Risk of dementia is increased in 50-year-olds with blood pressure below the current threshold for hypertension - Alzheimer’s Society comments
A study being published tomorrow in European Heart Journal has suggested that 50-year-olds who have high blood pressure, despite being below the threshold for hypertension, are at increased risk of developing dementia in later life.
The study, known as the Whitehall II study, looked at over 10,000 civil servants, measuring their blood pressure at regular intervals from 1985-2003 and the number of whom went on to develop dementia.
Dr James Pickett, Head of Research at Alzheimer’s Society, said: "For some time now we have known that high blood pressure is a key risk factor for developing dementia, specifically vascular dementia. However, more recent research, including studies funded by Alzheimer’s Society, are drilling deeper into this relationship to understand more and to help people stay informed about the steps they can take to reduce their risk of developing dementia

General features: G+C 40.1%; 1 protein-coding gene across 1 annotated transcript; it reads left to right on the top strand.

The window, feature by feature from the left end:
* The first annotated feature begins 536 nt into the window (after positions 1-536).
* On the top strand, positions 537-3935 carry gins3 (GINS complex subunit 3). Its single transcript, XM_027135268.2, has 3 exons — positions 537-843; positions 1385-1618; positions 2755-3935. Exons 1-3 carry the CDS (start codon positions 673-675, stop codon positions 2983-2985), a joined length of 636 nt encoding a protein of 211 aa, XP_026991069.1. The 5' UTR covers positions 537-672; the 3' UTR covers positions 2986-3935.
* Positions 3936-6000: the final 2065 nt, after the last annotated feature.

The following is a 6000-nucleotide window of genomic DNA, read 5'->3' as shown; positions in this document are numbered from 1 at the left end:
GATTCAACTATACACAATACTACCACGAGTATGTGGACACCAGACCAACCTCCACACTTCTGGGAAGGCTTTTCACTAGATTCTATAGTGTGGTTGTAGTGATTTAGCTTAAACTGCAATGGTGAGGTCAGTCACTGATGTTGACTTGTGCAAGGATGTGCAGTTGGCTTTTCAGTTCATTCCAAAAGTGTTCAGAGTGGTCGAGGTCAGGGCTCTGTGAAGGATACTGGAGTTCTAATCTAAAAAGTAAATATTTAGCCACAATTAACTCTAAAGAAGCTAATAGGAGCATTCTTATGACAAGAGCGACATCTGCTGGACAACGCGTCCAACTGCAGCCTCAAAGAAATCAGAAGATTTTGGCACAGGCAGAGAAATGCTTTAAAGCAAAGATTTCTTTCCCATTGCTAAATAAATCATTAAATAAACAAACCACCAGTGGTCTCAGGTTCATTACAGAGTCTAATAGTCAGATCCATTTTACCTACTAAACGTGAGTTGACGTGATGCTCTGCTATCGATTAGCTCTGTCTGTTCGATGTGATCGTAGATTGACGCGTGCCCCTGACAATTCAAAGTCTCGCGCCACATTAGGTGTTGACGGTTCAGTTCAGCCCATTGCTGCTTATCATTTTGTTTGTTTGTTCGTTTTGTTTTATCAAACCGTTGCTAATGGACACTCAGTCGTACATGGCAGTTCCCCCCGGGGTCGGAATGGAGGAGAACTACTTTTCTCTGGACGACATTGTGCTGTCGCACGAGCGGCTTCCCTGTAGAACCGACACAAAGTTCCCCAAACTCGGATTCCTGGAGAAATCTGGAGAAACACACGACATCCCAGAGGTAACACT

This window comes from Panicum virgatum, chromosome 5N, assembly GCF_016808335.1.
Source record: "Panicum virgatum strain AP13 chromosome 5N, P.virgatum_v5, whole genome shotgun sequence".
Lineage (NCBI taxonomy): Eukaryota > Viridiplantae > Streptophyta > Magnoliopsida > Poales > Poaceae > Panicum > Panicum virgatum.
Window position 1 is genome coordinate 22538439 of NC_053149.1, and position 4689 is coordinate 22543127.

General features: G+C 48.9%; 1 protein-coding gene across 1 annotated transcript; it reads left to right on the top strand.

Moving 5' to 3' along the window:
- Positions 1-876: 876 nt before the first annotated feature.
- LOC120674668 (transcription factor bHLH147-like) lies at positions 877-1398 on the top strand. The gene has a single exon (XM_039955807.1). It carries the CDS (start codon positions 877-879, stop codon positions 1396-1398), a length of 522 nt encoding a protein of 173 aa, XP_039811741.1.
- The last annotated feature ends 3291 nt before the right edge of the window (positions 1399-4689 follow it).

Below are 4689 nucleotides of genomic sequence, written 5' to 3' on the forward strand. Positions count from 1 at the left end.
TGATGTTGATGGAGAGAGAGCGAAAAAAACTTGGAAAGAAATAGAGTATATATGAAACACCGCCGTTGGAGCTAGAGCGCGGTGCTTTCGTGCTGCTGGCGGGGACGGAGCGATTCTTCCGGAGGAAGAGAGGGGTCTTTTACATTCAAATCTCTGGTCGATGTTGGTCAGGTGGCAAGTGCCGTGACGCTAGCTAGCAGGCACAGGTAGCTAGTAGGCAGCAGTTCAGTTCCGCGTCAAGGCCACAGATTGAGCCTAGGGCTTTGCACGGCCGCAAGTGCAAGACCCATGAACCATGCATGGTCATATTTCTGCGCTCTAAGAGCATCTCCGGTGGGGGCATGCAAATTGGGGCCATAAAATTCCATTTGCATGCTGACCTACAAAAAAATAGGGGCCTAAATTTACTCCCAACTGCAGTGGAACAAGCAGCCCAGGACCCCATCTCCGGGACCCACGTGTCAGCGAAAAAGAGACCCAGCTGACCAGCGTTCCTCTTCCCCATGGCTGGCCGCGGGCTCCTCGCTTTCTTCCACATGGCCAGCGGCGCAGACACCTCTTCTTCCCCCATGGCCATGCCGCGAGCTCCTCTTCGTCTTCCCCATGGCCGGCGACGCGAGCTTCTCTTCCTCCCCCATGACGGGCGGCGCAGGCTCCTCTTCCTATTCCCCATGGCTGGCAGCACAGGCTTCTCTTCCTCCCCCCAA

“This study pinpoints the impact of high blood pressure in midlife, specifically at the age of 50. The team suggest that high blood pressure, marginally lower than the threshold used to diagnose hypertension, could still increase a person’s risk of developing dementia in later life. Now the next step is to encourage trials that will establish whether managing our blood pressure in midlife could reduce our risk of developing the condition.
"With dementia now the UK’s biggest killer and someone in the UK developing it every three minutes, knowing ways to lower the chances of developing the condition is vital. Anyone concerned about their blood pressure should speak to their GP.”